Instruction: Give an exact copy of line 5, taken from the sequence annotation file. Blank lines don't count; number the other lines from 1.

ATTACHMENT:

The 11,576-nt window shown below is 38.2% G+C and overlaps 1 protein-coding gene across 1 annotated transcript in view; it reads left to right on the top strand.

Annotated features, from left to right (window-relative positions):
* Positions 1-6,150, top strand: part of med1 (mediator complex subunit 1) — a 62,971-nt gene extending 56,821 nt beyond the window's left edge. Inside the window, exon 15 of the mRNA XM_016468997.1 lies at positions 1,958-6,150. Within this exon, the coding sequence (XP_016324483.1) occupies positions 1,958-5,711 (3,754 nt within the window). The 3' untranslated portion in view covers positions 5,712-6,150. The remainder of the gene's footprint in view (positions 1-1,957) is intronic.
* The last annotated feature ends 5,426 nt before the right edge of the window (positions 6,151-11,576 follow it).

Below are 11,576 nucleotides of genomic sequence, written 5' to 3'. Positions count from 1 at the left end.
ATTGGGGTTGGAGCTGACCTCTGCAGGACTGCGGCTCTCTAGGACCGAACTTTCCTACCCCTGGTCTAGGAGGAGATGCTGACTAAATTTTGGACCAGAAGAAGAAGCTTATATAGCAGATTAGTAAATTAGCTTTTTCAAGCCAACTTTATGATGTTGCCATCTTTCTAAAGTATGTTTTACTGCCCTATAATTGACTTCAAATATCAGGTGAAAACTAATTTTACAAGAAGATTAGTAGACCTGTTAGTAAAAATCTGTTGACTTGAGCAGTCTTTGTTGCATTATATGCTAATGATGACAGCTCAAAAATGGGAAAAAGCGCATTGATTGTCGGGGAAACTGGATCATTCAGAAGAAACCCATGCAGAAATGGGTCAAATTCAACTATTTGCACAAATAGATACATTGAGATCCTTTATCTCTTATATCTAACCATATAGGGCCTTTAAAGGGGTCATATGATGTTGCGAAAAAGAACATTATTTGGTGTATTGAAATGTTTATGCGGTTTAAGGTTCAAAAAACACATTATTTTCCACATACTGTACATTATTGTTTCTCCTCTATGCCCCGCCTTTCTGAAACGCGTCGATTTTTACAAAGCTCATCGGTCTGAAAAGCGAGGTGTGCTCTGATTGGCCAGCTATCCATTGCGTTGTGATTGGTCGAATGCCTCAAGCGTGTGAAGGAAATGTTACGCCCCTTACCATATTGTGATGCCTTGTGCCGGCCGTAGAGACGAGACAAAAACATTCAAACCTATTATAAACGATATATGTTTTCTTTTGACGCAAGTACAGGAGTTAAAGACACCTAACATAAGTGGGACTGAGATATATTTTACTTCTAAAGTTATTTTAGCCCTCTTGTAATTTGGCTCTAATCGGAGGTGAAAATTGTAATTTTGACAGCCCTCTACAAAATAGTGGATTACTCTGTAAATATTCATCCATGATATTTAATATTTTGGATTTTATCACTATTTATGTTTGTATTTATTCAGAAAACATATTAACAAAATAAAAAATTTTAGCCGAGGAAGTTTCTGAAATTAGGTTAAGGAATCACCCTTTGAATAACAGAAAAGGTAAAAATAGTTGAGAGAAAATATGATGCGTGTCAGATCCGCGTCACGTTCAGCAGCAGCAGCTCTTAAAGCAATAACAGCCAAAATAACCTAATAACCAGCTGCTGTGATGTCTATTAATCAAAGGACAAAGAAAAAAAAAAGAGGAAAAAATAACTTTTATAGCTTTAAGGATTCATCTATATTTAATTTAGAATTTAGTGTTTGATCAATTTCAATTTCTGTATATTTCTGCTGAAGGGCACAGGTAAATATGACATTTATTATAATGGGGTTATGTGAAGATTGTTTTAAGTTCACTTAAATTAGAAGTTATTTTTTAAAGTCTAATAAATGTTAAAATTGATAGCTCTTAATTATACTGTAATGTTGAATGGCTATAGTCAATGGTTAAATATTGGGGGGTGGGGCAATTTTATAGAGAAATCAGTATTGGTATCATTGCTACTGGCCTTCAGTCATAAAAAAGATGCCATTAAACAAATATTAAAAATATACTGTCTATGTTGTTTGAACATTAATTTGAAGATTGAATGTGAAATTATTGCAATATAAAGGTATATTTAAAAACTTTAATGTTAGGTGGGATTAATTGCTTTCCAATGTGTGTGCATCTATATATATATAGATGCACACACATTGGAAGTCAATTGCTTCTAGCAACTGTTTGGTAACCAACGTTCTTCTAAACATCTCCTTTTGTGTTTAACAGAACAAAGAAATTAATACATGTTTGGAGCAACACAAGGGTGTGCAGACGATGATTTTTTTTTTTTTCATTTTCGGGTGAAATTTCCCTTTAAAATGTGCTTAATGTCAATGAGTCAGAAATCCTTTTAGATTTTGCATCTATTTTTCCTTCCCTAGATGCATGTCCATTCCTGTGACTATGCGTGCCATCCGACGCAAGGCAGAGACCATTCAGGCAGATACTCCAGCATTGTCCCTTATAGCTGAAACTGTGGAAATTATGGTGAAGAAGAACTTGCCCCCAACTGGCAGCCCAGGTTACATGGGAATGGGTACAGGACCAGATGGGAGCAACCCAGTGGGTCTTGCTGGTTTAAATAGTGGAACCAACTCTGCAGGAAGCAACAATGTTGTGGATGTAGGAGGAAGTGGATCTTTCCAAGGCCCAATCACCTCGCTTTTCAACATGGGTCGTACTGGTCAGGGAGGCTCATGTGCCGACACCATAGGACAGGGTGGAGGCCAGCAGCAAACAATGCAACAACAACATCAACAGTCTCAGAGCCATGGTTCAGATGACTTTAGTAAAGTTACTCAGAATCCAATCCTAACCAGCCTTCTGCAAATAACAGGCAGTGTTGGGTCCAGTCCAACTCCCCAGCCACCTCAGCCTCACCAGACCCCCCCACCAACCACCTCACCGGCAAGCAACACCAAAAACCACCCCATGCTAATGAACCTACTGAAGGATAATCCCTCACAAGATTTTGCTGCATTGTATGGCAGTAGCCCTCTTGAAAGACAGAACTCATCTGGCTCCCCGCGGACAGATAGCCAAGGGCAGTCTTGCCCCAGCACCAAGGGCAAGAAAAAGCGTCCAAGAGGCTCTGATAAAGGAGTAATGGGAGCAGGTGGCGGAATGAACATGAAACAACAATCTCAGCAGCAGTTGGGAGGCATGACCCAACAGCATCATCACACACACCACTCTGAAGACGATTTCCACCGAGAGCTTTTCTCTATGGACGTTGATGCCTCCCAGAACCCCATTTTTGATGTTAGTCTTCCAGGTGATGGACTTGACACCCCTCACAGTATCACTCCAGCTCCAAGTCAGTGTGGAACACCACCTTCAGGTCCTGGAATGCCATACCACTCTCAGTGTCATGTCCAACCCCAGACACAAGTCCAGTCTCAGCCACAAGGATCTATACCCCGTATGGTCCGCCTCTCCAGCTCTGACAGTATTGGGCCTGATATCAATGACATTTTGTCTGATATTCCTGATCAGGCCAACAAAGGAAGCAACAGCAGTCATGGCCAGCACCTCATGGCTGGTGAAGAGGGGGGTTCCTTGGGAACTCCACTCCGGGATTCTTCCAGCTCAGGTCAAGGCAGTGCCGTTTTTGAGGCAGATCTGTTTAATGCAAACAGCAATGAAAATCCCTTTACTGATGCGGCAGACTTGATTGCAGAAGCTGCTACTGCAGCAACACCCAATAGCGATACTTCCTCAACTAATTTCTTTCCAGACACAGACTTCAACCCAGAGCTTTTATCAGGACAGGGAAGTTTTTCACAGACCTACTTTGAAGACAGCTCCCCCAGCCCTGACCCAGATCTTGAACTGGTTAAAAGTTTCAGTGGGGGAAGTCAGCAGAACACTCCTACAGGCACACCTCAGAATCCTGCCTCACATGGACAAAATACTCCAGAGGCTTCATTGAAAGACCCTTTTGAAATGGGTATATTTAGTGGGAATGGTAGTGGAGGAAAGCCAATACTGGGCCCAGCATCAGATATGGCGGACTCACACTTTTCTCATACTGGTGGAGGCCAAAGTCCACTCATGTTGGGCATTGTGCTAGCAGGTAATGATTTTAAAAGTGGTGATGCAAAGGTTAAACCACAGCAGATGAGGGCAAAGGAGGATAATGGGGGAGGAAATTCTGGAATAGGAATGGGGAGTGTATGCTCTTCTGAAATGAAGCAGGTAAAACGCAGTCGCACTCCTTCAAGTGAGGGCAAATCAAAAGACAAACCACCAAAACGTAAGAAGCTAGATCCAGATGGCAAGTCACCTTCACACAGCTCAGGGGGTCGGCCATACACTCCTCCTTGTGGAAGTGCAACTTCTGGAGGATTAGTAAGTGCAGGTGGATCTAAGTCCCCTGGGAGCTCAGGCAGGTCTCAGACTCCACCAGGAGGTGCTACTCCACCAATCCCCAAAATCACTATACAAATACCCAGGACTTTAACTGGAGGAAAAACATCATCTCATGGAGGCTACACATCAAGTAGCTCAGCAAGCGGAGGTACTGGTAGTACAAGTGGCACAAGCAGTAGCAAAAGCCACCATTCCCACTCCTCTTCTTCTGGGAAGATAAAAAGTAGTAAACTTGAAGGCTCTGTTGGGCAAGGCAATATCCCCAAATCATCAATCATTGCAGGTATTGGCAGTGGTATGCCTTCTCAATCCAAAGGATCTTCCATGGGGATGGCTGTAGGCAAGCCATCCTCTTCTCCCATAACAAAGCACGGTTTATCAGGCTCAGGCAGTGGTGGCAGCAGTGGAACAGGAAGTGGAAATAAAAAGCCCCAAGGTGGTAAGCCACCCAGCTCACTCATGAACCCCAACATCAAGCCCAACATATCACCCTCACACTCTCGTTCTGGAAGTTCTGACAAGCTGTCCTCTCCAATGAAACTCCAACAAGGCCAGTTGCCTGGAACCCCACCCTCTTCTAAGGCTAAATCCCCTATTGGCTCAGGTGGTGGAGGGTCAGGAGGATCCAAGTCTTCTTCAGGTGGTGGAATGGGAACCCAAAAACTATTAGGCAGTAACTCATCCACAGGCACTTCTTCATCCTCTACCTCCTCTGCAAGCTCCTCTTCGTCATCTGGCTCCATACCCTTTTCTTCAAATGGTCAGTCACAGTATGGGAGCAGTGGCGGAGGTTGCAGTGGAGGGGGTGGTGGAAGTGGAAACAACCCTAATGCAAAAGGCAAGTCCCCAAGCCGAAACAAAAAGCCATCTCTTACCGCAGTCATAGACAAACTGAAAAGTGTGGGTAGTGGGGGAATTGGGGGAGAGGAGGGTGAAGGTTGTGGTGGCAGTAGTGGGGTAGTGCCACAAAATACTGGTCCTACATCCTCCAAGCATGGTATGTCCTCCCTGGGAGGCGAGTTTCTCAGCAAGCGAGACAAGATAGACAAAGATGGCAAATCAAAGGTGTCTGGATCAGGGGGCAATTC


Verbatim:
Below are 11,576 nucleotides of genomic sequence, written 5' to 3'. Positions count from 1 at the left end.